Aug 1, 2018
NPC: Trade talks ramp up

In addition to USDA announcing a $12 billion program to mitigate the effects of retaliatory tariffs, The National Potato Council (NPC) said several high-level negotiations were held in Washington D.C. recently with trading partners directly involved in the tariff retaliation issues.

On July 25, President Trump met with European Union President Jean-Claude Juncker and announced that an agreement had been struck between the two parties to reduce tariffs on key products including in the agricultural industry. However, a day later, representatives in Brussels walked back that statement and indicated agriculture would not be part of any future negotiations.

Additionally, Mexican officials were in D.C. working to accelerate talks on an enhanced agreement with the U.S. It has been suggested that if the NAFTA talks continue to stall, a bilateral agreement between Mexico and the U.S. could be established in its place. Canada has voiced its concerns about this outcome and has received assurances that the preference is to move forward first under the NAFTA framework.

More on the $12 billion to mitigate retaliatory tariffs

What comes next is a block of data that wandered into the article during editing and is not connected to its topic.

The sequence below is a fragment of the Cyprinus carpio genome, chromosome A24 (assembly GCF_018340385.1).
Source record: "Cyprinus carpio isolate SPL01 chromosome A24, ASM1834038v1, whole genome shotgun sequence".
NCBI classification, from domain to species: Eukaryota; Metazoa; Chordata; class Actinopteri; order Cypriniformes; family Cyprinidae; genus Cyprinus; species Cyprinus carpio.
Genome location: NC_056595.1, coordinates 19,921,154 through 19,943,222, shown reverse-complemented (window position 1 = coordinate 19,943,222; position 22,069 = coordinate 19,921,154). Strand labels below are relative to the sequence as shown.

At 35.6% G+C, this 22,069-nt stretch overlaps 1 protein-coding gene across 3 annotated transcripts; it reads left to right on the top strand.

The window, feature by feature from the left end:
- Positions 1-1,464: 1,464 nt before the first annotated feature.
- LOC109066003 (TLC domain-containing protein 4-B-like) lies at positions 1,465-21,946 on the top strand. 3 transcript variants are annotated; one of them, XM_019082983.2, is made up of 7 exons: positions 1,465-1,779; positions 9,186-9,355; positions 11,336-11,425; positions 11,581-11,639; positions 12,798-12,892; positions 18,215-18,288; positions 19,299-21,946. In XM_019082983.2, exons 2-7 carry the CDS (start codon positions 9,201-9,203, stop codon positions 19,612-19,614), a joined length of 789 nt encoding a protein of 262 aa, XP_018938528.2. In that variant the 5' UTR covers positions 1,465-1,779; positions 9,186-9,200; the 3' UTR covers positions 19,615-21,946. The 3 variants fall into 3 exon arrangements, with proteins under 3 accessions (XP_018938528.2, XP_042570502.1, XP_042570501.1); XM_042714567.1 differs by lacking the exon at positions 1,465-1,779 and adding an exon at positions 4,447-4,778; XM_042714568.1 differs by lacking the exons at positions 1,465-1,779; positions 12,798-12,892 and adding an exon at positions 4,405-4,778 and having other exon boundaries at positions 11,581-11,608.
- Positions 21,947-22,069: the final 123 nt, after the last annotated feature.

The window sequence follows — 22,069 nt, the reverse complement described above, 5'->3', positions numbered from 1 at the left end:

“This is a short-term solution to allow President Trump time to work on long-term trade deals to benefit agriculture and the entire U.S. economy,” Agriculture Secretary Sony Perdue said of the plan to mitigate damages to the agriculture industry as a result of retaliatory tariffs on American exports.

“The rapid roll-out of this program is an indication of how much pressure is on the administration to address the harm these tariffs can cause,” said NPC Executive Vice President and CEO John Keeling. “For potatoes, there are over $575 million in annual exports that are currently or potentially vulnerable to retaliation.”

According to the USDA, up to $12 billion in spending could be covered by the three parts of the program. Those three distinct activities are:

  • Market Facilitation Program – to provide payments incrementally to producers of soybeans, sorghum, corn, wheat, cotton, dairy and hogs.
  • Food Purchase and Distribution Program – to purchase surplus commodities such as fruits, nuts, rice, legumes, beef, pork and milk for distribution to food banks and other nutrition programs.
  • Trade Promotion Program – cost share program to assist in developing new export markets.

 






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